There are lots of YouTube videos on breathing exercises for kids. Or apps like Calm and Mind are full of quick and easy meditation practices.

2) Sensory Exercises

Sensory techniques can also be very effective in helping to ground children who are in fight or flight. Looking around them, touching, hearing, seeing, and feeling their surroundings can help to bring a child who is in a fearful state back into the present. This is also a good technique to use to help children who get flashbacks.

With this grounding technique, ask them to find:

  • 5 things they can see
  • 4 things they can feel
  • 3 things they can hear
  • 2 things they can smell
  • 1 thing they can taste

This grounding technique can be repeated as many times as is needed to calm the nervous system.

3) Rhythmic Movement

Anyone who has comforted a crying baby will know just how soothing rhythmic movement can be.

Rhythmic movement such as running, dancing and drumming helps to integrate the child’s mind and body, reset the nervous system and bring the child back into a state of calm. Activities should be easily accessible, relevant to the child’s ability, and full of simple, repetitive, familiar and gentle movement.

These kinds of activities can be even more powerful if they also involve ‘bilateral stimulation’, which gets the left and right hemispheres of the brain coordinating with one another again. So when a child goes into fight, flight, freeze or collapse, rhythmic and bilateral movements help the brain to redirect the resources that had rushed to the amygdala for survival, back to the higher functioning parts of the brain.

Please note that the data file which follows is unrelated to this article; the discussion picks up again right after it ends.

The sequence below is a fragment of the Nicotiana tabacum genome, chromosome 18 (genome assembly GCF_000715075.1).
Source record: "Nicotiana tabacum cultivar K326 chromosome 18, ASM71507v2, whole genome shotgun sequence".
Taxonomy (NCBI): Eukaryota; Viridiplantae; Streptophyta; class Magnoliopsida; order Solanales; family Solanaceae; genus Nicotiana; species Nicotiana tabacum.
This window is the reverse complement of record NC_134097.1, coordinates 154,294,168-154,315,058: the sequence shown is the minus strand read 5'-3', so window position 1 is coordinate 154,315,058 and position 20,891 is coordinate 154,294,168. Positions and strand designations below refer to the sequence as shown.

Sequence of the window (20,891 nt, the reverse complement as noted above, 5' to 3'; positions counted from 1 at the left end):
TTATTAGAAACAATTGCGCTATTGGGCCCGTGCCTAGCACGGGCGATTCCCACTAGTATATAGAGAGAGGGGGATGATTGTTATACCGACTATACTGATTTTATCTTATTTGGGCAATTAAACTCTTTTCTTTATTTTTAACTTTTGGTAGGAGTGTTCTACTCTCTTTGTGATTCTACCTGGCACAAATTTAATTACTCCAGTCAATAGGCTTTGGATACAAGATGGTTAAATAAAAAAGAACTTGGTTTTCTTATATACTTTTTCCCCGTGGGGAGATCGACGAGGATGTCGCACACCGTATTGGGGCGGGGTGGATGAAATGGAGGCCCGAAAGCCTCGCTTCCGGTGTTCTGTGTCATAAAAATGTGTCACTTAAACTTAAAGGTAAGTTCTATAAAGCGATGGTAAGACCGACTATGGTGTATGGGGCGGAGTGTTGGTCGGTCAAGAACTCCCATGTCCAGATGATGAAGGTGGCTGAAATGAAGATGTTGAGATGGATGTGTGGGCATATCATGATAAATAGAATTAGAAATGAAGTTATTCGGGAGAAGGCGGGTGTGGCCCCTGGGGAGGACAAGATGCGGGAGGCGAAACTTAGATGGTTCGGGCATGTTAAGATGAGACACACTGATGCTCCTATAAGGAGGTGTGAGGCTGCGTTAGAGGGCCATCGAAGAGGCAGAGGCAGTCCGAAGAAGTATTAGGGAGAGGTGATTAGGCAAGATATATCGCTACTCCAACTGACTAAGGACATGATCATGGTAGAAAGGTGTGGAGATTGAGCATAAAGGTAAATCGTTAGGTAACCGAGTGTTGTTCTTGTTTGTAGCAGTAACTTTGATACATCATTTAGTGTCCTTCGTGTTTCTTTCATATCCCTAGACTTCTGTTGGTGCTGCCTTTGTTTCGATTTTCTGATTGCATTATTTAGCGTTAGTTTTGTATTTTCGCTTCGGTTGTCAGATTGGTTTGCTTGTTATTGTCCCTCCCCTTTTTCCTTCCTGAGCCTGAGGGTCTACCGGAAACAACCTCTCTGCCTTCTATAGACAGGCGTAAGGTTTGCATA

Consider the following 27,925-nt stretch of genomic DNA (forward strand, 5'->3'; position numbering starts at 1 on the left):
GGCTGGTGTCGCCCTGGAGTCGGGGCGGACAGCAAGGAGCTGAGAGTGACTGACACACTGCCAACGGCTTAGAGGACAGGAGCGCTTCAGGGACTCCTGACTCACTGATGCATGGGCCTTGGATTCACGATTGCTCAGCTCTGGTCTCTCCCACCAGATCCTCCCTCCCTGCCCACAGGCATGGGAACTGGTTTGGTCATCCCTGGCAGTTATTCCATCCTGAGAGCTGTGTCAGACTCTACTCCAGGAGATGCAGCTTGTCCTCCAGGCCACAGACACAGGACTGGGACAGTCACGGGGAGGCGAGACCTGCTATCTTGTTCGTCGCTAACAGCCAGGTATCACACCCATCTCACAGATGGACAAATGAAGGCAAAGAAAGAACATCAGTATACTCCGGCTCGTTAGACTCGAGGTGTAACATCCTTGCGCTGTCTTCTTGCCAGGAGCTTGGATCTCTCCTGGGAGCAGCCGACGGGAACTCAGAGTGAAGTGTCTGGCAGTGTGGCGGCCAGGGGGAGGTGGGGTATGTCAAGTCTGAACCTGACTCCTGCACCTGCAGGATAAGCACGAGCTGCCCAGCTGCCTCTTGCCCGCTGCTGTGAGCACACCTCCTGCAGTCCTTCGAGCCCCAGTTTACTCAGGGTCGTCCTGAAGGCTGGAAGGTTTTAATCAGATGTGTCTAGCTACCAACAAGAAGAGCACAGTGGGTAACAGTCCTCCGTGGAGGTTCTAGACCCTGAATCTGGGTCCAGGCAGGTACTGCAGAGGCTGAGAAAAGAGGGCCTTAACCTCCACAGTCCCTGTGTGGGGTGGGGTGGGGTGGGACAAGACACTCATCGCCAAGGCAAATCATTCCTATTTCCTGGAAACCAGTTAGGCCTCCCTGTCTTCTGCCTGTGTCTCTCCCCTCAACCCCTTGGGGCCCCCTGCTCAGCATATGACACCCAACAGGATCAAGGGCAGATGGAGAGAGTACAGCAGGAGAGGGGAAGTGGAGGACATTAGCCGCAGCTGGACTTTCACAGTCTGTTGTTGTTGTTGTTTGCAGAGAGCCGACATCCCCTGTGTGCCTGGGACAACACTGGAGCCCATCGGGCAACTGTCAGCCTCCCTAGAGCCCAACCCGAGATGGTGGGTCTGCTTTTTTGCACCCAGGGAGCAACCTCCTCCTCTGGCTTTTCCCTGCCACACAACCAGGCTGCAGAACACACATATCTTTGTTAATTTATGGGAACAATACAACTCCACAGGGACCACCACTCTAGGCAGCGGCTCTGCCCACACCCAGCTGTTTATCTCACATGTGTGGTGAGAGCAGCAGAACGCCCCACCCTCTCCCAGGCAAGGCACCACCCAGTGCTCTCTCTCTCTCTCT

Other simple soothing activities could be swinging, rolling back and forth on an exercise ball, or sitting in a rocking chair. It works for grown-ups too – are you soothed by knitting, playing a musical instrument, swimming or gardening?

4) Music

Music can be an ideal aid in helping a child become more grounded. Children can use headphones to listen to music to help them feel calmer and more in control, or you may want to suggest singing a song together, with the aim to help them breathe deeper. Any music that your child likes can help with grounding, but it can be useful to find music that has been composed specifically to have a calming effect on the mind.

5) Exercise

The fear response can come with various physical symptoms, including rushes of adrenaline and muscle tension. Exercising, such as getting out in the fresh air for a short walk, can be an ideal grounding exercise. You can also do mindfulness exercises, where you ask your child to notice things around them while out walking. Focusing on safe things, like trees and flowers, can help bring a child who is in fight, flight, freeze or collapse back down to earth and encourage their body into a calmer and more neutral state.